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Danger of lead build up from target shooting?

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TheWraith Donating Member (1000+ posts) Send PM | Profile | Ignore Mon Jan-25-10 11:44 AM
Original message
Danger of lead build up from target shooting?
I was trying to get this answered on a dedicated firearms forum, but I'd feel more comfortable getting an answer from DU, so that I know no biases against environmental concern could be interfering with the information I get.

Currently I only do target shooting on my own land, in areas upstream from my pond. For this reason, I'm very concerned about the possibility of lead getting on the ground or into the water. Nowadays I only use steel shot in my 12 gauge, and I'm trying to minimize the amount of lead I use in rifle ammo. However, that runs directly contrary to being able to buy or reload rifle ammo cheaply. Truly lead-free bullets aren't cheap, and neither are the military-grade FMJs I use right now, which are a bit safer against environmental contamination, having a layer of steel between the lead and the copper. I could fire cast lead rounds all day for dirt cheap, but that's no deal if I'm going to be poisoning my land.

I'd love to just be able to go to a shooting range and forget about this sort of concern, but the cost of joining one would wipe out my target shooting budget for a few months.
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CanonRay Donating Member (1000+ posts) Send PM | Profile | Ignore Mon Jan-25-10 11:51 AM
Response to Original message
1. I found this:
http://www.lenntech.com/periodic/elements/pb.htm

Apparently it disrupts soil functions. Not a lot of detail though.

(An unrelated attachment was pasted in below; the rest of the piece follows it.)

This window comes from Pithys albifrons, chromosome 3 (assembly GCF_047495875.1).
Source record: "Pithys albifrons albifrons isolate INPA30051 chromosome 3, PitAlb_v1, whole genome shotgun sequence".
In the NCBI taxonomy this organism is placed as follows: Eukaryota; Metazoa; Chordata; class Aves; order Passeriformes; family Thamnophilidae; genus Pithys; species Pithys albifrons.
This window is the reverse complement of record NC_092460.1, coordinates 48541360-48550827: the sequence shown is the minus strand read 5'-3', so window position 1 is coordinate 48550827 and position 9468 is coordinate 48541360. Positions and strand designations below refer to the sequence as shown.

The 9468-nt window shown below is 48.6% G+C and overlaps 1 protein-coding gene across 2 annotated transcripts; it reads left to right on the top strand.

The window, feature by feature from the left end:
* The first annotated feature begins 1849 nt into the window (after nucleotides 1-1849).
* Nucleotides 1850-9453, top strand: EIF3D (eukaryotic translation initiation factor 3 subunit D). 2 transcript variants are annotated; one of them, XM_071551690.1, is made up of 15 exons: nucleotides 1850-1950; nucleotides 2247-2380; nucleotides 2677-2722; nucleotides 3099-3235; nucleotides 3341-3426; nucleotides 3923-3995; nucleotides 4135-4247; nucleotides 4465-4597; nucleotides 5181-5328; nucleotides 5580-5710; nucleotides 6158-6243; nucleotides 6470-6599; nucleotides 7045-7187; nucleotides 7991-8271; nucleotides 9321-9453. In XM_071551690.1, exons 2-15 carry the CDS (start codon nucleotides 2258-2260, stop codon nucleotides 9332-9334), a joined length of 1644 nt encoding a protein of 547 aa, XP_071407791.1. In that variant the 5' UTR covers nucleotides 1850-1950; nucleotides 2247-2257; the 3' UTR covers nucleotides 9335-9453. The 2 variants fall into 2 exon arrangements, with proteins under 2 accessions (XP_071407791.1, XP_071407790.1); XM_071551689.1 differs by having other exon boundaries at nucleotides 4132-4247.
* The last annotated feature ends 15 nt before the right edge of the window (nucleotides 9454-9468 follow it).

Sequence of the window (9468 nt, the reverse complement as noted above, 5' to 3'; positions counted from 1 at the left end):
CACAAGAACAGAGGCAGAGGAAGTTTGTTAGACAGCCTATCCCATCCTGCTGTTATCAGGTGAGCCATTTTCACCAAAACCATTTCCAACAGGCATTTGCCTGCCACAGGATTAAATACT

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SteveM Donating Member (1000+ posts) Send PM | Profile | Ignore Mon Jan-25-10 12:14 PM
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2. An owner/operator of an outdoor shooting range told me...
that lead is "mined" from the berm backstops for targets at his range by "mining companies" which specialize in this sort of thing. At no cost to the range-owner, the company sifts through (I suppose) the dirt berms and extracts the lead, which is sold as a commodity to other companies.

I don't know of any requirements to seal out lead contaminants from entering ground water, or what those procedures might be.
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benEzra Donating Member (1000+ posts) Send PM | Profile | Ignore Mon Jan-25-10 02:32 PM
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3. Lead is not particularly mobile, being relatively inert and not easily dissolved.
I also believe what little dissolution that does occur is pH dependent. I may be mistaken, but I think it can leach under very acidic conditions, but not under neutral or basic conditions, but you'd want to look that up. There are books on designing and maintaining shooting ranges; if you control runoff and pH and sift the front face of the berm every few years, you can probably avoid any groundwater issues, although it is doubtful that a single shooter would put enough lead in the ground to even be detectable above natural background.

Most of the lead exposure to the shooter, of course, comes from the powder residue (which contains the combustion products of lead styphnate, the priming compound), not the bullets themselves.
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Remmah2 Donating Member (971 posts) Send PM | Profile | Ignore Mon Jan-25-10 02:45 PM
Response to Original message
4. Range Management
Lead is a problem in soil w/acidic conditions. If the soil is Ph neutral or alkaline then the Pb will just sit there. Acid rain, a modern day problem, will dissolve Pb and move it into streams and groundwater. To manage the problem, the addition of lime (powder and stone) to the soil will neutralize the acid ground conditions and hold the lead in place. Engineered storm drainage from an outdoor range will also control Pb migration.

Lead is 100% recoverable. Sometimes the lead reclaim servives even cut a check to the gun club where it is mined. As of this past two years, much of that reclaimed lead was not turned back into bullets but was exported (once refined) to China and India. (Partial reason why ammo prices spiked in addition to the panic buying.)

People on the neighboring properties around my shooting club have had their well water tested and none have shown any levels of lead seeping into their water table.
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